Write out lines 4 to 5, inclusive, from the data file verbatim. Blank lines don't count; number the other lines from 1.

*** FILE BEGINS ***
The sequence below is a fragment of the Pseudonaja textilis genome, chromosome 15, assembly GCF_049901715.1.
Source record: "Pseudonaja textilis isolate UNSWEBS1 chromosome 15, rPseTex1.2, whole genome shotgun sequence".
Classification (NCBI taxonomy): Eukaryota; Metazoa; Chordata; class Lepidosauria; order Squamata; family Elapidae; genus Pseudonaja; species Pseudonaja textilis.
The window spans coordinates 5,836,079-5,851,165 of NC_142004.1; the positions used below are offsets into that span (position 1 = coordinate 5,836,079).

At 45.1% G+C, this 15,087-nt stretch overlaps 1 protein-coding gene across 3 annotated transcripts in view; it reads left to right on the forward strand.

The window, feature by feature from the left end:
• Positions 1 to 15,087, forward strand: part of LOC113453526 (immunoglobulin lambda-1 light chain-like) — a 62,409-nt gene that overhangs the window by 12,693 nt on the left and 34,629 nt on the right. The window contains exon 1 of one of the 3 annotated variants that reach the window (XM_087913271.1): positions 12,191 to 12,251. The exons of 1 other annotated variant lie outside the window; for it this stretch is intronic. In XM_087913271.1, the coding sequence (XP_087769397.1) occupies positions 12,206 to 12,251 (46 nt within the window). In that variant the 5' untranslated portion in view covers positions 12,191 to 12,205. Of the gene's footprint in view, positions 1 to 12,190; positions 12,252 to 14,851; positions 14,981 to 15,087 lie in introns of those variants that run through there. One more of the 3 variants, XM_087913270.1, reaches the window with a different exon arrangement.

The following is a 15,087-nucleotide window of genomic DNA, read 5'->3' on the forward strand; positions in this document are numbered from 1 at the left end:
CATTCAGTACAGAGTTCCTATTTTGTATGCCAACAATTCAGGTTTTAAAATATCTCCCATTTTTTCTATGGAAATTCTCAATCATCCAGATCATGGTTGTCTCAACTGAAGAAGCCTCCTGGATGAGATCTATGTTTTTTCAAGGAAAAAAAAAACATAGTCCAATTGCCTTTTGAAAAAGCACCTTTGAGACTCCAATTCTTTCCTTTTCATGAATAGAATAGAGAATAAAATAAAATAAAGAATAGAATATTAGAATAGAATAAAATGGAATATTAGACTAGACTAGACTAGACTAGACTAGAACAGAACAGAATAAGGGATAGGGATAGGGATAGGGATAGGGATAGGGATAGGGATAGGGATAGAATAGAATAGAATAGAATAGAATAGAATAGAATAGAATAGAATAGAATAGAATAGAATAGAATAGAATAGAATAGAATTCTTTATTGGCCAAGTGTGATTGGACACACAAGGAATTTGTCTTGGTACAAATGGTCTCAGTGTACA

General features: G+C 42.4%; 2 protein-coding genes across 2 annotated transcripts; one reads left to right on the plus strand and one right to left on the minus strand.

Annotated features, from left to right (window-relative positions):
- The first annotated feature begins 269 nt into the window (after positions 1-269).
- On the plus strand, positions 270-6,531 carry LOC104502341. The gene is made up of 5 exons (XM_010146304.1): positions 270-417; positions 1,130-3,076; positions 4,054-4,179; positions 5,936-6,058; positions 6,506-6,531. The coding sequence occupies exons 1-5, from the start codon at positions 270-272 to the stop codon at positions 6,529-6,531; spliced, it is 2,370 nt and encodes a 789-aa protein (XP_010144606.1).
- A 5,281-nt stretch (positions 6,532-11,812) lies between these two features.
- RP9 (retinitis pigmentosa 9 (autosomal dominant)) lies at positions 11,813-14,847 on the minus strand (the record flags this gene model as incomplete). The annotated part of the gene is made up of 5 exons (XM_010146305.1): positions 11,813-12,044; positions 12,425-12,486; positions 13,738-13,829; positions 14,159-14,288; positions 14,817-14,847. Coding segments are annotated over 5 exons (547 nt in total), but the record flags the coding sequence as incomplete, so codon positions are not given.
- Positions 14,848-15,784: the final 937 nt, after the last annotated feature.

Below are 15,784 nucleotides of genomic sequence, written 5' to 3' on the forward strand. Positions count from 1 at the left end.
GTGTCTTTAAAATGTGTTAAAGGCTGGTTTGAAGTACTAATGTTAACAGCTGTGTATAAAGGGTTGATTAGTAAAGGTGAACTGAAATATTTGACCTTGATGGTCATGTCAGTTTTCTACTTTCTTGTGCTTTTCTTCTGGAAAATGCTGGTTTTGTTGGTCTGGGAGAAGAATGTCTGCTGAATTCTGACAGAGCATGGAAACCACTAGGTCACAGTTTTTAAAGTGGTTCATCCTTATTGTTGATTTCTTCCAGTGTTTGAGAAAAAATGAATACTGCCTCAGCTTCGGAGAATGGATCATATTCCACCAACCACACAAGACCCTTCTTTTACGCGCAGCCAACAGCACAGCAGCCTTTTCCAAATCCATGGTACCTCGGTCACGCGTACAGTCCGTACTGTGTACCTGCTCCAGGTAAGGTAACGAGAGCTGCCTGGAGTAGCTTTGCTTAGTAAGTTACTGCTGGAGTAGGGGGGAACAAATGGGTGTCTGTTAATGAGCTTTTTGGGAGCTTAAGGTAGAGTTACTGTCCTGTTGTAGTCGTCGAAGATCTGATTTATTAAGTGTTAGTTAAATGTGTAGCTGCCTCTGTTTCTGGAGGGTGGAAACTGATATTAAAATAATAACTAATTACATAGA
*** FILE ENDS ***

The window spans coordinates 5,836,079-5,851,165 of NC_142004.1; the positions used below are offsets into that span (position 1 = coordinate 5,836,079).

At 45.1% G+C, this 15,087-nt stretch overlaps 1 protein-coding gene across 3 annotated transcripts in view; it reads left to right on the forward strand.